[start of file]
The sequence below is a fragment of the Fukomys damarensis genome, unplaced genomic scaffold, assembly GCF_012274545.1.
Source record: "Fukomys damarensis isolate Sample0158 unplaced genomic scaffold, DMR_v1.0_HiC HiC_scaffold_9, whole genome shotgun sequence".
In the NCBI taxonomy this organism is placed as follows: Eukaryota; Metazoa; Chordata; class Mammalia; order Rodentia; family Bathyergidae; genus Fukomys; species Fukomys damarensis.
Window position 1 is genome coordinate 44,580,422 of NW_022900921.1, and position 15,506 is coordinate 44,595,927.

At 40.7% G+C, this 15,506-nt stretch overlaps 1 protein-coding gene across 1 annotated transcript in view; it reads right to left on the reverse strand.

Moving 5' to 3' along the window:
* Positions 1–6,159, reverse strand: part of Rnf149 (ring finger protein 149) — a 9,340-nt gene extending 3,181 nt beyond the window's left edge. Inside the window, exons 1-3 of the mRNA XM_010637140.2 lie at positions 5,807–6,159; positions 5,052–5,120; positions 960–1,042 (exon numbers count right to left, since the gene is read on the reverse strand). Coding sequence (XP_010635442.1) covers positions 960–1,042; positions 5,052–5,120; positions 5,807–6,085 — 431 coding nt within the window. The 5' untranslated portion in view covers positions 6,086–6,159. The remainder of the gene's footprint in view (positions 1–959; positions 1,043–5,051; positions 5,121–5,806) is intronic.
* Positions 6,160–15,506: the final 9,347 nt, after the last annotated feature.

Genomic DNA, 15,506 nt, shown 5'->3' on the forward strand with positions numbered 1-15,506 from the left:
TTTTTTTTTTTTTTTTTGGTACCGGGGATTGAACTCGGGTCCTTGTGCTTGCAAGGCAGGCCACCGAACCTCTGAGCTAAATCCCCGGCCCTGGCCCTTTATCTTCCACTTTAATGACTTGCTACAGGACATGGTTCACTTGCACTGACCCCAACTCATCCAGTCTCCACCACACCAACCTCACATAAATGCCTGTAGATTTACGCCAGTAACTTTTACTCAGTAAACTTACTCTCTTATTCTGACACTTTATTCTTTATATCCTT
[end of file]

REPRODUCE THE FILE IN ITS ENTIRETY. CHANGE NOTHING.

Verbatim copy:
The sequence below is a fragment of the Fukomys damarensis genome, unplaced genomic scaffold, assembly GCF_012274545.1.
Source record: "Fukomys damarensis isolate Sample0158 unplaced genomic scaffold, DMR_v1.0_HiC HiC_scaffold_9, whole genome shotgun sequence".
In the NCBI taxonomy this organism is placed as follows: Eukaryota; Metazoa; Chordata; class Mammalia; order Rodentia; family Bathyergidae; genus Fukomys; species Fukomys damarensis.
Window position 1 is genome coordinate 44,580,422 of NW_022900921.1, and position 15,506 is coordinate 44,595,927.

At 40.7% G+C, this 15,506-nt stretch overlaps 1 protein-coding gene across 1 annotated transcript in view; it reads right to left on the reverse strand.

Moving 5' to 3' along the window:
* Positions 1–6,159, reverse strand: part of Rnf149 (ring finger protein 149) — a 9,340-nt gene extending 3,181 nt beyond the window's left edge. Inside the window, exons 1-3 of the mRNA XM_010637140.2 lie at positions 5,807–6,159; positions 5,052–5,120; positions 960–1,042 (exon numbers count right to left, since the gene is read on the reverse strand). Coding sequence (XP_010635442.1) covers positions 960–1,042; positions 5,052–5,120; positions 5,807–6,085 — 431 coding nt within the window. The 5' untranslated portion in view covers positions 6,086–6,159. The remainder of the gene's footprint in view (positions 1–959; positions 1,043–5,051; positions 5,121–5,806) is intronic.
* Positions 6,160–15,506: the final 9,347 nt, after the last annotated feature.

Genomic DNA, 15,506 nt, shown 5'->3' on the forward strand with positions numbered 1-15,506 from the left:
TTTTTTTTTTTTTTTTTGGTACCGGGGATTGAACTCGGGTCCTTGTGCTTGCAAGGCAGGCCACCGAACCTCTGAGCTAAATCCCCGGCCCTGGCCCTTTATCTTCCACTTTAATGACTTGCTACAGGACATGGTTCACTTGCACTGACCCCAACTCATCCAGTCTCCACCACACCAACCTCACATAAATGCCTGTAGATTTACGCCAGTAACTTTTACTCAGTAAACTTACTCTCTTATTCTGACACTTTATTCTTTATATCCTT